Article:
The Supreme Court is shortly expected to issue its decision on a challenge to Roe v. Wade that will—if a leaked draft version of the opinion holds—end federal protection for abortion access across the US. If that happens, it will have far-reaching consequences for millions of people. One of those is that it could significantly increase the risk that anti-abortion activists will use surveillance and data collection to track and identify people seeking abortions, sending authorities information that could lead to criminal proceedings.
Opponents of abortion have been using methods like license plate tracking for decades. In front of many clinics around the US, it remains a daily reality.
To get to the parking lot at Preferred Women’s Health Center in Charlotte, North Carolina, for example, people often have to drive through a gauntlet of protesters carrying cameras and clipboards, filming their arrival and recording details about them and their cars.
Heather Mobley, a board member of Charlotte for Choice, volunteers as a clinic defender there. Clinic defenders put themselves in between people attending the clinics and protesters, verbally engaging with protesters as needed. They also surveil the surveillance. Mobley uploads examples of anti-abortion protesters’ tactics to TikTok; hers is one of several accounts that document the extent of daily protests there.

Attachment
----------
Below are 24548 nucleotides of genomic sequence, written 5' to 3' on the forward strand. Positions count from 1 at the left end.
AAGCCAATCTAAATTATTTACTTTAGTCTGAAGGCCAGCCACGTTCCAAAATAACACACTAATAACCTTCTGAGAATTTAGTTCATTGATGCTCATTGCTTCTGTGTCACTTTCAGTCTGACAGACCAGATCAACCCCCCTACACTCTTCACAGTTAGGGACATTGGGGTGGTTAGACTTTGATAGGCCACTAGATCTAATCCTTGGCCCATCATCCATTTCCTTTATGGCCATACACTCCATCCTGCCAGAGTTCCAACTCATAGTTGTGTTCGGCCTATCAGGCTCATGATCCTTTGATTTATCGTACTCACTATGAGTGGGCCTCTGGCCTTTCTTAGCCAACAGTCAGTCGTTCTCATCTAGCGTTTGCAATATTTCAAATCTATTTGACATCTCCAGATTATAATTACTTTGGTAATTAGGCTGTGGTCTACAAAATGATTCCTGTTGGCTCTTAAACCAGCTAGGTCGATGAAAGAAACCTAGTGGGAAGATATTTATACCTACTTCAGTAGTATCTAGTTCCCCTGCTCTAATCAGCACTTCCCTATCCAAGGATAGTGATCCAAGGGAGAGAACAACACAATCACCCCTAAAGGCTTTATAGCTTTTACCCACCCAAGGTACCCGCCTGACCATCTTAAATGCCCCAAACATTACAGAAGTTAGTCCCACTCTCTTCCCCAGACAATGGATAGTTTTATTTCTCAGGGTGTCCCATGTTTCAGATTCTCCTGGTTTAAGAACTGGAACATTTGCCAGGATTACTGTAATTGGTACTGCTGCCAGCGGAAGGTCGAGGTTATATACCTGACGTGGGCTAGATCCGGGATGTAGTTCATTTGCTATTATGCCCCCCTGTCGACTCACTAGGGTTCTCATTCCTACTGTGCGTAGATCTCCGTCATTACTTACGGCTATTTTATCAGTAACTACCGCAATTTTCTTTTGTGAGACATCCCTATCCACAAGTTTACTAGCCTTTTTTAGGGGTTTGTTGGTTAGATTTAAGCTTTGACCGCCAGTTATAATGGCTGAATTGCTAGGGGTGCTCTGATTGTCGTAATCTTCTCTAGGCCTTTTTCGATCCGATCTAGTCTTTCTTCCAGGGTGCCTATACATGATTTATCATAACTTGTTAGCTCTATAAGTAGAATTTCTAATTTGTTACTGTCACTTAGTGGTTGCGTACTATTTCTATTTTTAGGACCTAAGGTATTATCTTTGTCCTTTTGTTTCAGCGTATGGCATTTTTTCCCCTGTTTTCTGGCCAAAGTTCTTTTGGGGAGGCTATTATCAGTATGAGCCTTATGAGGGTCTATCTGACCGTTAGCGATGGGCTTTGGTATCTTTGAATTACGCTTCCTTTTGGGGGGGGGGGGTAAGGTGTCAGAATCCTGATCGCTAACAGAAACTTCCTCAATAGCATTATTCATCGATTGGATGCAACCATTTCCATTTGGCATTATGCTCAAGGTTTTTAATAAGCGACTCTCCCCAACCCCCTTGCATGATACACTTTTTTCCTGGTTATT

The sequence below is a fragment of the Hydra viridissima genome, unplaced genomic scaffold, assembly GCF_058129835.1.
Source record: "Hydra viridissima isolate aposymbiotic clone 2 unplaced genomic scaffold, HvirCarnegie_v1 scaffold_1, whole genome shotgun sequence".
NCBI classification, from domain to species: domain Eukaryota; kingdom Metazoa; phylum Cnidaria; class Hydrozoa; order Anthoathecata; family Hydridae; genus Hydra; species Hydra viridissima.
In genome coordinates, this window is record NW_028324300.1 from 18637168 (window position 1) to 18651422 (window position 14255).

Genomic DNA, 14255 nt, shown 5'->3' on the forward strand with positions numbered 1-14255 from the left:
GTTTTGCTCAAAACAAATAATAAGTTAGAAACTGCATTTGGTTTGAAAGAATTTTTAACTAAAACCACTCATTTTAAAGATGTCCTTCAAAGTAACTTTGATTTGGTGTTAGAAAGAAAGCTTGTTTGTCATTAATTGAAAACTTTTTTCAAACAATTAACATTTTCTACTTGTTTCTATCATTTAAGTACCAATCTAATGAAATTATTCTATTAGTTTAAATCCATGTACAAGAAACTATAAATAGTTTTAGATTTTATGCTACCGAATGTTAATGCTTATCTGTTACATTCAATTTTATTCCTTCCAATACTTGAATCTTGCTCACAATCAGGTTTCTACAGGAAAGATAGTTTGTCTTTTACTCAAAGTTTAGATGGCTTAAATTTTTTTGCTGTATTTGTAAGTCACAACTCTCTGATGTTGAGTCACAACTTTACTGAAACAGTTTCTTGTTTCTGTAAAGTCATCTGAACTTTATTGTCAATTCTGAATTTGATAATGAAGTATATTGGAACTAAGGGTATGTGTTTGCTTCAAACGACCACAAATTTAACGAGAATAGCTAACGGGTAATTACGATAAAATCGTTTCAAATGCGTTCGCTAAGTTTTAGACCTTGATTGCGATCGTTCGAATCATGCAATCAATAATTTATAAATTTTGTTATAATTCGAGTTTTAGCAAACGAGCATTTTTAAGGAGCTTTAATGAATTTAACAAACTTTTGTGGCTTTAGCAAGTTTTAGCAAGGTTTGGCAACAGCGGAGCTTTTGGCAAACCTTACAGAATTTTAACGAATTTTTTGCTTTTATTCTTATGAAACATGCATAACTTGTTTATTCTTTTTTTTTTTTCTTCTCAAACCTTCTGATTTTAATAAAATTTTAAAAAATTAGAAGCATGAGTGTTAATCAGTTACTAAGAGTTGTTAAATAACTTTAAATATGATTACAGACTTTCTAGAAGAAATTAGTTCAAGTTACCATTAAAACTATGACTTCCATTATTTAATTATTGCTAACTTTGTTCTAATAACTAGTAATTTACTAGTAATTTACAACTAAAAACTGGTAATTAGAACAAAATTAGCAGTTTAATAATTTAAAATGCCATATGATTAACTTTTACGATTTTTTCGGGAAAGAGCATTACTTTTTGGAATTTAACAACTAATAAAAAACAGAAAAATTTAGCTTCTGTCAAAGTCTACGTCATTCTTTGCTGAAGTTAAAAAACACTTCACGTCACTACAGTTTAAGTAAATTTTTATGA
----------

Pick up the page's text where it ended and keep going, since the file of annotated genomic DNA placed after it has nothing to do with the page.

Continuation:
“They always have a GoPro or similar-looking body cam set up when they’re out there,” Mobley says. When she asks them about it, the protesters say they’re filming for their own protection. Sometimes, she says, activists will set up a public Wi-Fi network called “abortion info” that, should a patient join thinking it belongs to the clinic, will lead to a page filled with anti-abortion materials.
Old tactics renewed
Defenders we spoke to say that anti-abortion activists haven’t used the data to track down and harass patients lately, but there is a long history of their doing so. If the Supreme Court rules as expected, access to legal abortion will be subject to state laws; 13 states have “trigger laws” that would ban abortions should Roe be overturned, for instance. For residents of states that outlaw abortion, this sort of surveillance could make it dangerous to cross state lines in search of care.
“The biggest fear, I think, is that there are going to be states that not only ban abortion in short order, but start criminalizing pregnant people who are seeking abortion services even out of state,” says Nathan Wessler, the deputy project director of the Speech, Privacy, and Technology Project at the ACLU.